Gorra (English/Smith Coll.; The Bells in Their Silence: Travels Through Germany, 2004, etc.) blends a focused biography of Henry James (1843–1916) with the story of his composition of The Portrait of a Lady (1881).
Throughout this work of astonishing scholarship, Gorra directs our attention to the quotidian life of James (and his remarkable family), his composition of the novel (which first appeared in serial installments in the Atlantic here and Macmillan’sMagazine in England), the significance of the events and characters in the story, and the influence of the novel on the subsequent fiction of James and others. Gorra also blends accounts of his own visits to important James sites in America, England and elsewhere. After a brief introduction to James’ life and to the novel, the author establishes his narrative pattern: chapters about the novel followed by others about James’ activities, family, friends, typists, contemporaries and so on. We read about his relationships with Atlantic editor William Dean Howells and with James’ gifted brother William. We follow his travels to England, France and Italy; we visit his final home in Rye; we view his intimate relationships with Constance Fenimore Woolson and others—including Oliver Wendell Holmes Jr. (Gorra does not accept the suggestion that Holmes and James had sexual encounters). We also see him, near the end of his life, visiting and comforting hospitalized World War I soldiers. But most of Gorra’s book examines Portrait—its creation, significance and revision (for the New York Edition in 1908). The author argues that chapter 42 of the novel, Isabel Archer’s reverie, is “one of James’ greatest achievements and a turning point in the history of the novel.”
Not for all readers, but Gorra’s approach will appeal to scholars, fans of the James family, and lovers of important novels and those who create them.
This fourth volume of the Library’s ongoing edition of The Master’s complete novels includes four that immediately preceded his later masterpieces. The Other House (1896), a murky melodrama whose subjects include romantic agony and child murder, is notable as an illustration of James’s interest in dramatic technique and for its intriguingly conflicted villainess Rose Armiger. The Spoils of Poynton (1897) analyzes in fastidious, though not tedious, detail the relations among a son bent on marrying against his mother’s wishes, the latter’s resentful appropriation of disputed property, and the resourceful (if cruelly named) Fleda Vetch, whose intervention materially alters their three lives. What Maisie Knew (1898) is a technical tour-de-force depicting a sentient adolescent girl against a context of self-righteous parental failure and sexual irregularity. And The Awkward Age (1899), a display of high society banter presented almost entirely as dialogue, is a marvel of intricate wit and wry characterization, but an intermittently punishing reading experience likely to be finished (or, perhaps, even begun) only by committed Jamesians.
An uneven volume, then. But Maisie is not to be missed.
Twenty-four stories, newly attributed to the young Henry James although unsigned by him, range from the slight and sentimental to the pleasingly melodramatic.
For over two decades, editor Horowitz, a retired professor of English and computer science, has ferreted out anonymous or pseudonymous stories from the magazines of James’s time and put them through a series of computer tests, focusing on repeated uses of particular words and phrases. The resulting selections, beginning in the year James turned 10 and ending when he was 26, are sometimes rough and sometimes charming, but they never display the psychological acuity, moral perceptiveness, or rigorous “point of view” of James’s signed work. The storylines tend to revolve around obstacles to young love, and they tend to the insipid. In “The Pair of Slippers” and “The Rainy Day,” an omniscient narrator tells of a privileged but thoughtless young woman who performs an act of charity, is transformed, and wins the man she has been pining for. In “Breach of Promise of Marriage,” an heiress named Belle, the houseguest of an old school friend and the friend’s husband (the story’s narrator), becomes caught in her own seductive snare when she falls in love with a poor boy she has been flirting with. In one of the more entertaining tales, “A Hasty Marriage,” a beautiful and well-bred but penniless narrator reenacts the fate of Beauty in “Beauty and the Beast”; in a fit of pride during a game of charades at an elegant house party, she actually marries the rich but ugly stranger who turns out to be kinder and nobler than her handsome long-time suitor. In prefaces to these pieces and others, the editor suggests correspondences to later work and evidence of James-family Swedenborgian precepts that he believes seal the identification of the author.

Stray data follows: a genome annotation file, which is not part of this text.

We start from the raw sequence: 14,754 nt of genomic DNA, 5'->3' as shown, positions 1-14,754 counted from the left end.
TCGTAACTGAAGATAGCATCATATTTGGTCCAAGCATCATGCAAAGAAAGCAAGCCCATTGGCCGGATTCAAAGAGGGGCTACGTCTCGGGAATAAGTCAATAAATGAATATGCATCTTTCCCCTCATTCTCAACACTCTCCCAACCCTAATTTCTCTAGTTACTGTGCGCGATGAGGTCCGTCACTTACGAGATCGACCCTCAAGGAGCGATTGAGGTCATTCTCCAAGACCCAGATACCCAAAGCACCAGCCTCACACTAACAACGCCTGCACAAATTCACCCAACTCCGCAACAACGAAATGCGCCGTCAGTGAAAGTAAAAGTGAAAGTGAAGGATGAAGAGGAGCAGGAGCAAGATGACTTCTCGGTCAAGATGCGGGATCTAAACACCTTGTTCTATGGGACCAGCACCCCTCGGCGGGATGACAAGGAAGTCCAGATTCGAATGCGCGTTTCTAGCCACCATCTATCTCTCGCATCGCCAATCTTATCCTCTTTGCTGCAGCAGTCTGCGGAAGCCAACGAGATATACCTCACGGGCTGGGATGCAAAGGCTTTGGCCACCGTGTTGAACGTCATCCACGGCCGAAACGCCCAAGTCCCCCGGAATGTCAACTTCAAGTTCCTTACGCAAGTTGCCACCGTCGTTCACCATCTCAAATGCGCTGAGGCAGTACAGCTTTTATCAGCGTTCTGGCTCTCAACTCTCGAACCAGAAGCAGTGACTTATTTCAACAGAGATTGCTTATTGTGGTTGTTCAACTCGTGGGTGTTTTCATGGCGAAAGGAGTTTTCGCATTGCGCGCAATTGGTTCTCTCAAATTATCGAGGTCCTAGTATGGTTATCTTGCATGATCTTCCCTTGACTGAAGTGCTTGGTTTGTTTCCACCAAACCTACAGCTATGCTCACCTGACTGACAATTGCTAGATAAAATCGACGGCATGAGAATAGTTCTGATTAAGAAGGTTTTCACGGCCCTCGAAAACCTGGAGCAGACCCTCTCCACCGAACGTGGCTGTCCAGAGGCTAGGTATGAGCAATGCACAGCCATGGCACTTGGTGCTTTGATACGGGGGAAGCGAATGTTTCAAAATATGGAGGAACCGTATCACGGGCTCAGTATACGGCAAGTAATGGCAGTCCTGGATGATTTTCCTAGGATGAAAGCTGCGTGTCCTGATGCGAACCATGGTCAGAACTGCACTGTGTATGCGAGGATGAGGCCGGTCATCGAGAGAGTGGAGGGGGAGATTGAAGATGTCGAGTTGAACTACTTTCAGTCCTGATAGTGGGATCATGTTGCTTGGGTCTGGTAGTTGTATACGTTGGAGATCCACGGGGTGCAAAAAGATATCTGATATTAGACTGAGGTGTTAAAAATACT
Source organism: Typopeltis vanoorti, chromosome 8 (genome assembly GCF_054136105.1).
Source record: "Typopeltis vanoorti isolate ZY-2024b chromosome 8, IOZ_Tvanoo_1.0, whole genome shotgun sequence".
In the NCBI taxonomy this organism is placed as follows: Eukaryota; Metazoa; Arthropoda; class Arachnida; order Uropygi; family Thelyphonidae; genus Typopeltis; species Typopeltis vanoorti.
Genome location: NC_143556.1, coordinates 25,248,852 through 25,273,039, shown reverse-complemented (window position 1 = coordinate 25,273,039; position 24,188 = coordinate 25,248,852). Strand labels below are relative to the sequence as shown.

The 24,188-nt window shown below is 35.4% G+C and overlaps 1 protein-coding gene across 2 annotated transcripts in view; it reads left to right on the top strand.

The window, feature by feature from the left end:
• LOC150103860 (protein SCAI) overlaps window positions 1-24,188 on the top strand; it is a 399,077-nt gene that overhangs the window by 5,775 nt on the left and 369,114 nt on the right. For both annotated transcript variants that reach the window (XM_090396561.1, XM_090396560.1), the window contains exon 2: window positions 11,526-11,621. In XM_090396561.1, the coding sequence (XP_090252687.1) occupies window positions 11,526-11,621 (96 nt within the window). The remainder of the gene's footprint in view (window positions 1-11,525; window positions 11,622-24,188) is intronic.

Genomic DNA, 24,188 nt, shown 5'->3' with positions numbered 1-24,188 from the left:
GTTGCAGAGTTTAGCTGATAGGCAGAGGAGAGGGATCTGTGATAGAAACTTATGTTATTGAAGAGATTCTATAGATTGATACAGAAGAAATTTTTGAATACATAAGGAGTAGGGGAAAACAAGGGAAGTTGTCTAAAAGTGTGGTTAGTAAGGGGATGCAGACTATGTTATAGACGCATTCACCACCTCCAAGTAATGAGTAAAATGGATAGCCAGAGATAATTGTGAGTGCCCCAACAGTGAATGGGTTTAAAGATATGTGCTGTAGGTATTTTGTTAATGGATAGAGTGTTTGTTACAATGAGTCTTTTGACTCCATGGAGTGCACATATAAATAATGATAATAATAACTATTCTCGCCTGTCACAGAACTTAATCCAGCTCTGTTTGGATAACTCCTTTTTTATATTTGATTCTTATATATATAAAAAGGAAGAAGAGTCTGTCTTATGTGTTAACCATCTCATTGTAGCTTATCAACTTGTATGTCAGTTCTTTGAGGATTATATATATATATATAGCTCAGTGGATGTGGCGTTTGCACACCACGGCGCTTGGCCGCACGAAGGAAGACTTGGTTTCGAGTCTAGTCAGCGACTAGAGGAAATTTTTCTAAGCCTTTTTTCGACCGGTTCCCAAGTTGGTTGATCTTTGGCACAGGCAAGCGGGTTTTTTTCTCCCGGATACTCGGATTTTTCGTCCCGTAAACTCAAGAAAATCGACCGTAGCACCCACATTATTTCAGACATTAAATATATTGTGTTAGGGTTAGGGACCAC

Still, the tenacious reader alone will have to determine whether and which of these frothy stories is really the work of the great Henry James.
Subtle, complex, elusive Henry James—a writer who saw life as a history of changing perceptions and changing masks—demands all the formidable scholarly skills and narrative art that Kaplan demonstrated in his biographies of two other monumental 19th- century figures, Charles Dickens (1988) and Thomas Carlyle (1983). More intimate than Leon Edel's magisterial Henry James (1985), this version of the novelist's life is implicitly Freudian: Flawed (a sexually nonfunctioning, hypochondriacal stammerer) but talented, James compensated through his art for his personal failings, seeking (and luckily finding) love, fame, wealth, and power through publication—though at great personal cost. After a rootless childhood, a random education, and a bewildering set of religious beliefs derived from his father, James spent his life travelling for his health and his fiction. He moved repeatedly from New York to London, Paris, Switzerland, Rome, and Venice, avoiding intimate connections, the lure of young men especially, and inventing himself as a writer among the writers he met: William Morris, George Eliot, Anthony Trollope, Stephen Crane, Joseph Conrad, Edith Wharton—to whom, in a memorable scene here, James reads Walt Whitman's poetry. Known to his family as the ``angel in the house,'' sentimental and emotional toward his male friends (at least in letters), James was rigid and artificial in public, his accent and manners an odd combination of the European culture he admired and the American values he claimed to believe in. Intensely private and self-controlled, his life was a quest for refinement and nuance, undermined by his own excess, the afflictions of his ``bowels and his back,'' and his immense hungers. Kaplan has a fine sense of scene: James trying to drown the dresses of a deceased friend, or looking at himself in the mirror. And it's as a mirror—a very Jamesian one, with its center of consciousness and unobtrusive narrator—that this fine and readable biography functions. (Twenty-four pages of b&w photographs—not seen.)